Outside of Mumbai, India, children were dropping out of school rather than wading through a polluted stream in route to their classes every day.
The community had complained to the government about the steep, narrow valley with foul smelling water, but nothing had been done–until a 17-year-old college student volunteered to build a bridge on his own.
The Mumbai Mirror reports that Eshan Balbale used bamboo to erect the bridge that measures four-feet-wide and 100-feet across.
He completed the project in eight days, “an initiative that politicians and the corporation failed to address for years.”
The teen, who lives elsewhere and gets financial support from his parents, learned that the residents were crossing the nullah despite risks of skin infections, malaria, dengue and other diseases.
“I felt terrible when I saw the children wade through the disgusting sludge,” he told the Mirror.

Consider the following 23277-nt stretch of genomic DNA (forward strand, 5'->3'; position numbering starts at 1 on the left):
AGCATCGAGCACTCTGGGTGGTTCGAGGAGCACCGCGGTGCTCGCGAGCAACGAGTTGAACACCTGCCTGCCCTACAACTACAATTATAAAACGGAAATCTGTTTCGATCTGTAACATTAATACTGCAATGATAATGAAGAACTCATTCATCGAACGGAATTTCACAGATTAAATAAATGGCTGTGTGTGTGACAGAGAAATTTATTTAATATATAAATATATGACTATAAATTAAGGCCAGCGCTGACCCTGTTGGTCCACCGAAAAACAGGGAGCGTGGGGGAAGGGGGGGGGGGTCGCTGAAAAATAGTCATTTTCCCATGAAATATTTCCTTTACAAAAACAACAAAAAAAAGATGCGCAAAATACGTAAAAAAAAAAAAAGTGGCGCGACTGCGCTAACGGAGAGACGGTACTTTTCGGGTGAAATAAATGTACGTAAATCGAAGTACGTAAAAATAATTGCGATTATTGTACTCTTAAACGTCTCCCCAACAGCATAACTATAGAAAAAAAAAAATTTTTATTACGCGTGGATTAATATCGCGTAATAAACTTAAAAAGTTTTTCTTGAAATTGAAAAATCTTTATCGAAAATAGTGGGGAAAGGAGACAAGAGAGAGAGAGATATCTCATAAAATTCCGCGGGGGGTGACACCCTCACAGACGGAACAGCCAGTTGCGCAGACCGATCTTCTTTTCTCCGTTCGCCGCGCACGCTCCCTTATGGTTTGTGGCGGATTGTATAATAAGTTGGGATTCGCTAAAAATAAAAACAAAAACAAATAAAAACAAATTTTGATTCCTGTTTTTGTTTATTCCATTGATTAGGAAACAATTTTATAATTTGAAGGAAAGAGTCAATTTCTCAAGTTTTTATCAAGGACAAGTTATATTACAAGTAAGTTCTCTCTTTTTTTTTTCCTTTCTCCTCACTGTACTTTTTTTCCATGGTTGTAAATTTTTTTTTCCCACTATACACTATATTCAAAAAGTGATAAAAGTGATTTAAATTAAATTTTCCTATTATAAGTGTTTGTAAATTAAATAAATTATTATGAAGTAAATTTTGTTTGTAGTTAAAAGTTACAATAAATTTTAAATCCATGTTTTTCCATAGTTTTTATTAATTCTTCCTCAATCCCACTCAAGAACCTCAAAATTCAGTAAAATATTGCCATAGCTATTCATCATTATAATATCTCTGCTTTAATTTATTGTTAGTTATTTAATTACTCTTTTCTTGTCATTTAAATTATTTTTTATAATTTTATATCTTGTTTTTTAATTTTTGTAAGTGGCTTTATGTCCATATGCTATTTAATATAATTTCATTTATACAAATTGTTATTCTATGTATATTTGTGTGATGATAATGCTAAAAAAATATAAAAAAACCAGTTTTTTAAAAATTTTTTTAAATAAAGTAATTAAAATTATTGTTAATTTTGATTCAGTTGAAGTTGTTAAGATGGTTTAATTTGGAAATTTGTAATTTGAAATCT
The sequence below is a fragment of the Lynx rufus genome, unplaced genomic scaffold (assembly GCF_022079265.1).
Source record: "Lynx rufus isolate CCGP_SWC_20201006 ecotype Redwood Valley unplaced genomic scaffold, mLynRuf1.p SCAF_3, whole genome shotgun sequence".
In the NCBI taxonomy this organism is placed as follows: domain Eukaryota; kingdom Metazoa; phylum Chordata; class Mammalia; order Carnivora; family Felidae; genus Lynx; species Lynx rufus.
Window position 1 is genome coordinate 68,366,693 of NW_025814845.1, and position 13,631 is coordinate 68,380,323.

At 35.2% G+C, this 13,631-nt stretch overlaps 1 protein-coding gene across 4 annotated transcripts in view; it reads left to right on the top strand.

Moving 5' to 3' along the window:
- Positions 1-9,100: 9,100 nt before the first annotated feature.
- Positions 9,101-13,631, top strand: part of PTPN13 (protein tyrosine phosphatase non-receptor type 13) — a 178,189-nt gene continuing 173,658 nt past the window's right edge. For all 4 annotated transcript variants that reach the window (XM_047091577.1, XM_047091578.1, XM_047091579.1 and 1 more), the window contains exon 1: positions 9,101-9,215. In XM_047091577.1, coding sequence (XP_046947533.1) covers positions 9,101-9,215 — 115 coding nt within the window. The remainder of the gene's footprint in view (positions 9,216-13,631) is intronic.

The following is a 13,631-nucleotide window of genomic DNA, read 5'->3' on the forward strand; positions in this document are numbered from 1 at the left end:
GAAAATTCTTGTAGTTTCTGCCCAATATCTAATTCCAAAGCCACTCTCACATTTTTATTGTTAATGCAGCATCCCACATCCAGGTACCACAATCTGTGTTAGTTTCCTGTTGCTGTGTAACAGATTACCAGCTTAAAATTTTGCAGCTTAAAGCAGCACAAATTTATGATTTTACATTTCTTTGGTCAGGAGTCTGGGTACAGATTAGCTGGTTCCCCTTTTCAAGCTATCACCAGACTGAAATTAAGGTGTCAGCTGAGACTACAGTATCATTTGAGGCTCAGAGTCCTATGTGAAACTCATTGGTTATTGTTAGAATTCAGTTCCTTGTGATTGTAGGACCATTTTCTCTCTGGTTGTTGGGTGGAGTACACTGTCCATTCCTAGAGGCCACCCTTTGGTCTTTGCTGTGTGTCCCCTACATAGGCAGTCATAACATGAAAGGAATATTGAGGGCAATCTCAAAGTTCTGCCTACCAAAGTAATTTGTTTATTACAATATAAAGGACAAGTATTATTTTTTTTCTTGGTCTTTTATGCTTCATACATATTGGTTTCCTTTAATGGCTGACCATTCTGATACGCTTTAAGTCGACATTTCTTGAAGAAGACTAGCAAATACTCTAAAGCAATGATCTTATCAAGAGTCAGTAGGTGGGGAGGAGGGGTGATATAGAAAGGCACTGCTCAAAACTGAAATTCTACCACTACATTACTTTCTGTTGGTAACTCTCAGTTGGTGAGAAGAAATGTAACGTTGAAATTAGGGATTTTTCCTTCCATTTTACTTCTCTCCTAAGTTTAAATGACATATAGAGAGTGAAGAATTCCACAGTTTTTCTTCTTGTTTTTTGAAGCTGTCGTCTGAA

He also learned that 15,000 residents regularly crossed the rancid water to get to the shops and railway stations on the other side.
The bridge, which can carry up to 50 people at a time, and was built to last a couple years, was inaugurated on August 29 and now gives people in Sathe Nagar easy access to the commercial districts nearby.
The young Balbale had earlier set up a nonprofit group, Nirbhay Yuva Pratishthan, to encourage young people to be charitable and to do other great things in India. He also hopes to improve sanitation conditions in the area by building eight to ten toilets.
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